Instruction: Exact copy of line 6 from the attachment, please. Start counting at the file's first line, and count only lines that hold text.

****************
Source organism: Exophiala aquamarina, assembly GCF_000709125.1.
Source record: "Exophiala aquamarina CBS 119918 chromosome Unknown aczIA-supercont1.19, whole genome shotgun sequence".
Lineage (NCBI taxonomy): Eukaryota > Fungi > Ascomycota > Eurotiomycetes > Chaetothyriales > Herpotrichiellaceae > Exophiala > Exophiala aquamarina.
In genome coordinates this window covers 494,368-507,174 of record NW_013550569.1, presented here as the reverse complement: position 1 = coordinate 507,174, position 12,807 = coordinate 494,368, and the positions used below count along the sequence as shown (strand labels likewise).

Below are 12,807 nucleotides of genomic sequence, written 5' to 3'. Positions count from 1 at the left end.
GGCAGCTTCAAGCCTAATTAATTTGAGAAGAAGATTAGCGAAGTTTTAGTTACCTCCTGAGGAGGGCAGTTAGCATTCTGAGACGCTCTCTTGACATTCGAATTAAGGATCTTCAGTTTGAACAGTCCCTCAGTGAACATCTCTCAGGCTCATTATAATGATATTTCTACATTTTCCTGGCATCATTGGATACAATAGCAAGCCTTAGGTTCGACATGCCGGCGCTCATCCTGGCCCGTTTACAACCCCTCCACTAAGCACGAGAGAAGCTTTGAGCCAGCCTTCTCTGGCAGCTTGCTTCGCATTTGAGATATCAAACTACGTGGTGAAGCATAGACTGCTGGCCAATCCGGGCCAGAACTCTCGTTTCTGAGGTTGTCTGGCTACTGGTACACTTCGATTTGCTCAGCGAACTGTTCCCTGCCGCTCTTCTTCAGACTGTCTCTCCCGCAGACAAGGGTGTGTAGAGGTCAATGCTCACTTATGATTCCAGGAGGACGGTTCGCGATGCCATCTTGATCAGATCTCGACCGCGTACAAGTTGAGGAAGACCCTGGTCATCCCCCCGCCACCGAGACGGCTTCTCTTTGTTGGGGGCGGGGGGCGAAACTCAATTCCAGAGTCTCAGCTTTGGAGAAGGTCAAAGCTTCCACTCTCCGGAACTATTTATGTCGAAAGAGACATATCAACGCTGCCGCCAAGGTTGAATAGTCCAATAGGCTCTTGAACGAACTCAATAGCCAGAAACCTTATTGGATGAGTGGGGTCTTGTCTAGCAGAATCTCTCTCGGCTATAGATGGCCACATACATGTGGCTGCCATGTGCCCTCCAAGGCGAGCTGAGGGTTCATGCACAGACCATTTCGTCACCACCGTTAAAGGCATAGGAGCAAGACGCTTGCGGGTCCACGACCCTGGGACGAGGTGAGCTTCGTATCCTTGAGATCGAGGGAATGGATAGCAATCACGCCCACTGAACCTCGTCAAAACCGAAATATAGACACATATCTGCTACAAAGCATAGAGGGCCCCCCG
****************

GGCAGCTTCAAGCCTAATTAATTTGAGAAGAAGATTAGCGAAGTTTTAGTTACCTCCTGAGGAGGGCAGTTAGCATTCTGAGACGCTCTCTTGACATTCGAATTAAGGATCTTCAGTTTGAACAGTCCCTCAGTGAACATCTCTCAGGCTCATTATAATGATATTTCTACATTTTCCTGGCATCATTGGATACAATAGCAAGCCTTAGGTTCGACATGCCGGCGCTCATCCTGGCCCGTTTACAACCCCTCCACTAAGCACGAGAGAAGCTTTGAGCCAGCCTTCTCTGGCAGCTTGCTTCGCATTTGAGATATCAAACTACGTGGTGAAGCATAGACTGCTGGCCAATCCGGGCCAGAACTCTCGTTTCTGAGGTTGTCTGGCTACTGGTACACTTCGATTTGCTCAGCGAACTGTTCCCTGCCGCTCTTCTTCAGACTGTCTCTCCCGCAGACAAGGGTGTGTAGAGGTCAATGCTCACTTATGATTCCAGGAGGACGGTTCGCGATGCCATCTTGATCAGATCTCGACCGCGTACAAGTTGAGGAAGACCCTGGTCATCCCCCCGCCACCGAGACGGCTTCTCTTTGTTGGGGGCGGGGGGCGAAACTCAATTCCAGAGTCTCAGCTTTGGAGAAGGTCAAAGCTTCCACTCTCCGGAACTATTTATGTCGAAAGAGACATATCAACGCTGCCGCCAAGGTTGAATAGTCCAATAGGCTCTTGAACGAACTCAATAGCCAGAAACCTTATTGGATGAGTGGGGTCTTGTCTAGCAGAATCTCTCTCGGCTATAGATGGCCACATACATGTGGCTGCCATGTGCCCTCCAAGGCGAGCTGAGGGTTCATGCACAGACCATTTCGTCACCACCGTTAAAGGCATAGGAGCAAGACGCTTGCGGGTCCACGACCCTGGGACGAGGTGAGCTTCGTATCCTTGAGATCGAGGGAATGGATAGCAATCACGCCCACTGAACCTCGTCAAAACCGAAATATAGACACATATCTGCTACAAAGCATAGAGGGCCCCCCG